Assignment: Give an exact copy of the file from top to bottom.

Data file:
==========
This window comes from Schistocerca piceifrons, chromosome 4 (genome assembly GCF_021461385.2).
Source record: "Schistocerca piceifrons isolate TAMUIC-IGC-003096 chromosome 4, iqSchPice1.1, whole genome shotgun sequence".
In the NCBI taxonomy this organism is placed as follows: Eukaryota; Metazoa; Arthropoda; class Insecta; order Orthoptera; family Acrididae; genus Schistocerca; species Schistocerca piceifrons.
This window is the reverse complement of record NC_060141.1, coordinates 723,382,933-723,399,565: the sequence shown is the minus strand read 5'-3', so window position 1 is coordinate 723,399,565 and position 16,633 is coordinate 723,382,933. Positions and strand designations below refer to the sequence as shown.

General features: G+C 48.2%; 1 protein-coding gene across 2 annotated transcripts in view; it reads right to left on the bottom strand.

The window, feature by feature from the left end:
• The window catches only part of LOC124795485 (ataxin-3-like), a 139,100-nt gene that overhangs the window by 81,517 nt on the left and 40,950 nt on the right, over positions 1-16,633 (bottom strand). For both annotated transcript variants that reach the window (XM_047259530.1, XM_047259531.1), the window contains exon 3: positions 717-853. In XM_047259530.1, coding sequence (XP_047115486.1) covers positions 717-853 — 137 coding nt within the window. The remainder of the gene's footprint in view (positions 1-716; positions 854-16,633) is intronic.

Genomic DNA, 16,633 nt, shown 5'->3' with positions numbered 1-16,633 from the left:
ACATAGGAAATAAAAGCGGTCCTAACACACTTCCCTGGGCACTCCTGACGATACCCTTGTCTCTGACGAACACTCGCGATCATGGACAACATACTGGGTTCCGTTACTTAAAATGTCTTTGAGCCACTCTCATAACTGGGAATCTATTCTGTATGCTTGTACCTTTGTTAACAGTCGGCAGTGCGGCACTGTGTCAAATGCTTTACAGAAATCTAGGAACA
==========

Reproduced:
This window comes from Schistocerca piceifrons, chromosome 4 (genome assembly GCF_021461385.2).
Source record: "Schistocerca piceifrons isolate TAMUIC-IGC-003096 chromosome 4, iqSchPice1.1, whole genome shotgun sequence".
In the NCBI taxonomy this organism is placed as follows: Eukaryota; Metazoa; Arthropoda; class Insecta; order Orthoptera; family Acrididae; genus Schistocerca; species Schistocerca piceifrons.
This window is the reverse complement of record NC_060141.1, coordinates 723,382,933-723,399,565: the sequence shown is the minus strand read 5'-3', so window position 1 is coordinate 723,399,565 and position 16,633 is coordinate 723,382,933. Positions and strand designations below refer to the sequence as shown.

General features: G+C 48.2%; 1 protein-coding gene across 2 annotated transcripts in view; it reads right to left on the bottom strand.

The window, feature by feature from the left end:
• The window catches only part of LOC124795485 (ataxin-3-like), a 139,100-nt gene that overhangs the window by 81,517 nt on the left and 40,950 nt on the right, over positions 1-16,633 (bottom strand). For both annotated transcript variants that reach the window (XM_047259530.1, XM_047259531.1), the window contains exon 3: positions 717-853. In XM_047259530.1, coding sequence (XP_047115486.1) covers positions 717-853 — 137 coding nt within the window. The remainder of the gene's footprint in view (positions 1-716; positions 854-16,633) is intronic.

Genomic DNA, 16,633 nt, shown 5'->3' with positions numbered 1-16,633 from the left:
ACATAGGAAATAAAAGCGGTCCTAACACACTTCCCTGGGCACTCCTGACGATACCCTTGTCTCTGACGAACACTCGCGATCATGGACAACATACTGGGTTCCGTTACTTAAAATGTCTTTGAGCCACTCTCATAACTGGGAATCTATTCTGTATGCTTGTACCTTTGTTAACAGTCGGCAGTGCGGCACTGTGTCAAATGCTTTACAGAAATCTAGGAACA